There has been reform. A new Medicare benefit that took effect 1/1/2010 allows physicians, advanced practice registered nurses, or physician assistants to bill Medicare for providing education to people with Stage 4 CKD (GFR <30). The education is to include a long list of topics, including all treatment options, diet, etc. The education can be offered to individuals or groups. The goal is for patients to know enough to choose the best treatment for them and to be active participants in their care.
There is accountability. New dialysis regulations that took effect 10/08 require dialysis clinics to provide education on all treatment options, including home dialysis and transplant, to their patients, whether or not the clinic offers those treatments. They're supposed to provide resources, including information on where treatments they don't offer are offered in the area. They're supposed to screen patients for home dialysis and for transplant. Tools have been developed to help them do this, including a tool you can find on this site called the MATCH-D (Method for Assessing Treatment Choices for Home Dialysis). When Medicare surveyors (usually from the state health department) site visit dialysis clinics, they are interviewing patients and staff and reviewing medical records to assure that clinics are providing the education they're supposed to be providing.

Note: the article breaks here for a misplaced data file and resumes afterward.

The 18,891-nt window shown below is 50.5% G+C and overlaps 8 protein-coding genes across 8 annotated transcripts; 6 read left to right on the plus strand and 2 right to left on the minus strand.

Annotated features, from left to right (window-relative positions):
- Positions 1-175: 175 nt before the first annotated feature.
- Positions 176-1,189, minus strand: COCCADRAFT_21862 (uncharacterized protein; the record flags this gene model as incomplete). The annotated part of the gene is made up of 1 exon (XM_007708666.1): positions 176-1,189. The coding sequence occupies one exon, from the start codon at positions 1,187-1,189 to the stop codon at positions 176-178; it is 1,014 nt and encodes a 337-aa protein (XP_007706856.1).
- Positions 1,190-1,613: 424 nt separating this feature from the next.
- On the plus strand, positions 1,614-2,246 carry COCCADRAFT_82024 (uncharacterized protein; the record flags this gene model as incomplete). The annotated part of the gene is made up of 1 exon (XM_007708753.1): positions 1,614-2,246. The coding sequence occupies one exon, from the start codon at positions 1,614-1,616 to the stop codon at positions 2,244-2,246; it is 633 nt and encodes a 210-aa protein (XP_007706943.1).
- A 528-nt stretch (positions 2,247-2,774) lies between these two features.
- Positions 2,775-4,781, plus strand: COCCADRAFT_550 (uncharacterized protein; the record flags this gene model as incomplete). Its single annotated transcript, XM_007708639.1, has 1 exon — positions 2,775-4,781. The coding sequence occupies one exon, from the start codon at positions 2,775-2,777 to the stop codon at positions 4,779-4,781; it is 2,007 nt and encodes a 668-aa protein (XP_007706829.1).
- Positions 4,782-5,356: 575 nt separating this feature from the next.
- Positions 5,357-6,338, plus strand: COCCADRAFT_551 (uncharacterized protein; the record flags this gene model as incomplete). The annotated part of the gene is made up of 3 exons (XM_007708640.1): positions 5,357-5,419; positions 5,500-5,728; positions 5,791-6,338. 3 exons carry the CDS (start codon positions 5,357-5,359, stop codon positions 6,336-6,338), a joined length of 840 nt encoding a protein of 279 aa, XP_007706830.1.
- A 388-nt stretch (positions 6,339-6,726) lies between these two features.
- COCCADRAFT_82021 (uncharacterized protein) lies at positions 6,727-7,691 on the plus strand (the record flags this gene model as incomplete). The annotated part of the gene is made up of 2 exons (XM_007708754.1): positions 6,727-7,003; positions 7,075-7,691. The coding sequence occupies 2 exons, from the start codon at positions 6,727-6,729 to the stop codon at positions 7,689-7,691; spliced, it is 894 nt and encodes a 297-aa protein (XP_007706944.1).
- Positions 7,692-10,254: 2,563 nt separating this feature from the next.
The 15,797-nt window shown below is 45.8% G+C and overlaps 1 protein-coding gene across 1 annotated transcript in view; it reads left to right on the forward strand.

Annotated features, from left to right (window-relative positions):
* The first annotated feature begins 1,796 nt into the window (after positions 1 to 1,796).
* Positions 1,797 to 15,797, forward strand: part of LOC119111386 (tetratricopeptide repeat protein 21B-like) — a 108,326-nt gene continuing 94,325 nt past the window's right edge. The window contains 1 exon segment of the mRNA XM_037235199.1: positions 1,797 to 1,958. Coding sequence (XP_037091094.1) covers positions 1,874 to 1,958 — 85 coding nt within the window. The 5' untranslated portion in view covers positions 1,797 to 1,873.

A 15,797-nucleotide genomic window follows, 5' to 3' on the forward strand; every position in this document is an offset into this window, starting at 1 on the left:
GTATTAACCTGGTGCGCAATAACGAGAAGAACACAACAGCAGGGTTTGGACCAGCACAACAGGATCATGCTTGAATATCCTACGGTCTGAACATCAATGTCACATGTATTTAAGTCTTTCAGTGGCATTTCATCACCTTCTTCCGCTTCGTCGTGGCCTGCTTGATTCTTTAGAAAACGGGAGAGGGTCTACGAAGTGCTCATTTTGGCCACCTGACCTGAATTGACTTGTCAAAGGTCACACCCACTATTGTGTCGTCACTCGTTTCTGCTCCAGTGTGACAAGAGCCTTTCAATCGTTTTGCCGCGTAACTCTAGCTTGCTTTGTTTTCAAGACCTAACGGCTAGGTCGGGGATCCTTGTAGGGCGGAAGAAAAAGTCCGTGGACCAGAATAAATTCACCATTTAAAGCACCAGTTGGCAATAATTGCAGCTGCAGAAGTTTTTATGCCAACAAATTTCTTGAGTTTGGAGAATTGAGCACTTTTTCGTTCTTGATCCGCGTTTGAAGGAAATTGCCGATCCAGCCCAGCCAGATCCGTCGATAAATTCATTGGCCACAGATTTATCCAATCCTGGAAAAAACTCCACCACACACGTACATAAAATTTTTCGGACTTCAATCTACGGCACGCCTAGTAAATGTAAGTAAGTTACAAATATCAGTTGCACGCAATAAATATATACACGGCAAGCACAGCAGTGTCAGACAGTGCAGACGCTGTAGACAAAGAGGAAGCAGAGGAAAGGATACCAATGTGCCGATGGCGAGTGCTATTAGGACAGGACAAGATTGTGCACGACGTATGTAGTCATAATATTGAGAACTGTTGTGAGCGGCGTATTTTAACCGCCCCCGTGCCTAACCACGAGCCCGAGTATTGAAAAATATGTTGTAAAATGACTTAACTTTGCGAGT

I'm sorry you weren't well informed before but hopefully now that you're on dialysis, you'll be getting the education you need. Be aware that most patients can do more than one type of treatmewnt so knowing more should help you choose the best treatment for you.